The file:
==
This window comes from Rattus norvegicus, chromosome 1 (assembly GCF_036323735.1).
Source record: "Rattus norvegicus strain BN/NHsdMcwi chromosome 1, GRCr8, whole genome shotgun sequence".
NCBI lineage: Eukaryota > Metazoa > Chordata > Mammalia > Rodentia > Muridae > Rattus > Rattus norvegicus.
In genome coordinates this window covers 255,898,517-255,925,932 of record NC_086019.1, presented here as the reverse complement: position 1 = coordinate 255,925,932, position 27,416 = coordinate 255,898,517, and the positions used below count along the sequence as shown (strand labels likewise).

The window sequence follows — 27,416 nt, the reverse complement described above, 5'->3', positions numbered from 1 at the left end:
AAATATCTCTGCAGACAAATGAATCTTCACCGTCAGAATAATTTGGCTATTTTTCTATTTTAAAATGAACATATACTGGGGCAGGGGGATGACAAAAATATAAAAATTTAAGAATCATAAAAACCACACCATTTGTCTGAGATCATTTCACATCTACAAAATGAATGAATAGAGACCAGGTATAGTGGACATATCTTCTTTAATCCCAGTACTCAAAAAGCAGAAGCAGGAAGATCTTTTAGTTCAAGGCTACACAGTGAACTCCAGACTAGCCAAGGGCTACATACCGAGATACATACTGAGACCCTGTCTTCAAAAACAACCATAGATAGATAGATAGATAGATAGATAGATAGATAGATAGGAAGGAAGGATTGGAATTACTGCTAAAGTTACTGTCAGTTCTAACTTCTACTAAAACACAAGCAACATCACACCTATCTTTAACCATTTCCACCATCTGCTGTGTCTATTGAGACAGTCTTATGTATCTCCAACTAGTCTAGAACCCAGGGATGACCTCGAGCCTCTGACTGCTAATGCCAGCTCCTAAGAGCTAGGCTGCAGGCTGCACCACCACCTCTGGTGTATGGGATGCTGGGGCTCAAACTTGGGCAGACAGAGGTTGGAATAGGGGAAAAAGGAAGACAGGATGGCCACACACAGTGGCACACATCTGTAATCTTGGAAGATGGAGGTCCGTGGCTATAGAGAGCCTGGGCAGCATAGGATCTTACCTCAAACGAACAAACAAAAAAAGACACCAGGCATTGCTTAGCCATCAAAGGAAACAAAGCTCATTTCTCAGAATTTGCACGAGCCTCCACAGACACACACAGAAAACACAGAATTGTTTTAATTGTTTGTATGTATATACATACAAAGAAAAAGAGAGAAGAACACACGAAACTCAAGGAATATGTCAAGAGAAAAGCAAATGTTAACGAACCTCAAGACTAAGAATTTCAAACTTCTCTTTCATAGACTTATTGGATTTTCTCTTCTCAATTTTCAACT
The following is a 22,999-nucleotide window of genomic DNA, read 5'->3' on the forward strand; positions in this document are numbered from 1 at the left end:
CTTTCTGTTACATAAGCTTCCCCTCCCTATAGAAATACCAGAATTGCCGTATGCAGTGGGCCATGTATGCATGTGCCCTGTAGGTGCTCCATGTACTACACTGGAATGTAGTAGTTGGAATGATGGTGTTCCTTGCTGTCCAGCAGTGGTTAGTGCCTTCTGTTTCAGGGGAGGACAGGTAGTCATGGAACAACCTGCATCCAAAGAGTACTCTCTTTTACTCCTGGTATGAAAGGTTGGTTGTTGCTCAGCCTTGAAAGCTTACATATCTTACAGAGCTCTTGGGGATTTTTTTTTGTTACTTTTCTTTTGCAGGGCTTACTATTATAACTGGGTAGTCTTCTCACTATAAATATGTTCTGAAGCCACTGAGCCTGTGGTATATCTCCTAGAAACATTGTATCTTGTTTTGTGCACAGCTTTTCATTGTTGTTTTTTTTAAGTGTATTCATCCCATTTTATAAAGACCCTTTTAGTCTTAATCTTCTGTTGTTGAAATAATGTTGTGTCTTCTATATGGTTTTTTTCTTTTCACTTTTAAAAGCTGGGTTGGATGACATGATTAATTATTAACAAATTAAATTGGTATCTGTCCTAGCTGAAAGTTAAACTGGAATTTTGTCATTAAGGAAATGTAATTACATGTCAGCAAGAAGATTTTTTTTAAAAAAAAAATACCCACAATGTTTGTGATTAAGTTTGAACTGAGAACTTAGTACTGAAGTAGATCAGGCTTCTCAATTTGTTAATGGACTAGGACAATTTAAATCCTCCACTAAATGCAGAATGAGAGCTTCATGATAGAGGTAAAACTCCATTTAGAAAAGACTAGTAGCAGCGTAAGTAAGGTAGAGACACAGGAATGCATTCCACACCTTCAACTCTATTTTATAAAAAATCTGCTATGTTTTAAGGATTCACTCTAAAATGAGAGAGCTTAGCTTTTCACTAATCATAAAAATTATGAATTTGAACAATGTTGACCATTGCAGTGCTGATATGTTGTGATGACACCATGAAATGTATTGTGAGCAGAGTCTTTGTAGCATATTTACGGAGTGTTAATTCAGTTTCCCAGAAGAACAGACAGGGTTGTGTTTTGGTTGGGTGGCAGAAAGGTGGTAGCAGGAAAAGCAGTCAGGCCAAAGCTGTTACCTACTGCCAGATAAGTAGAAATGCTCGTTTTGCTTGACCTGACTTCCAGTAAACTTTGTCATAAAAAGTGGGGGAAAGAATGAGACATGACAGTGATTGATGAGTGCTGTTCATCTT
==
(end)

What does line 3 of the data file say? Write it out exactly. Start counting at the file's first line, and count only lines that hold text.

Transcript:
NCBI lineage: Eukaryota > Metazoa > Chordata > Mammalia > Rodentia > Muridae > Rattus > Rattus norvegicus.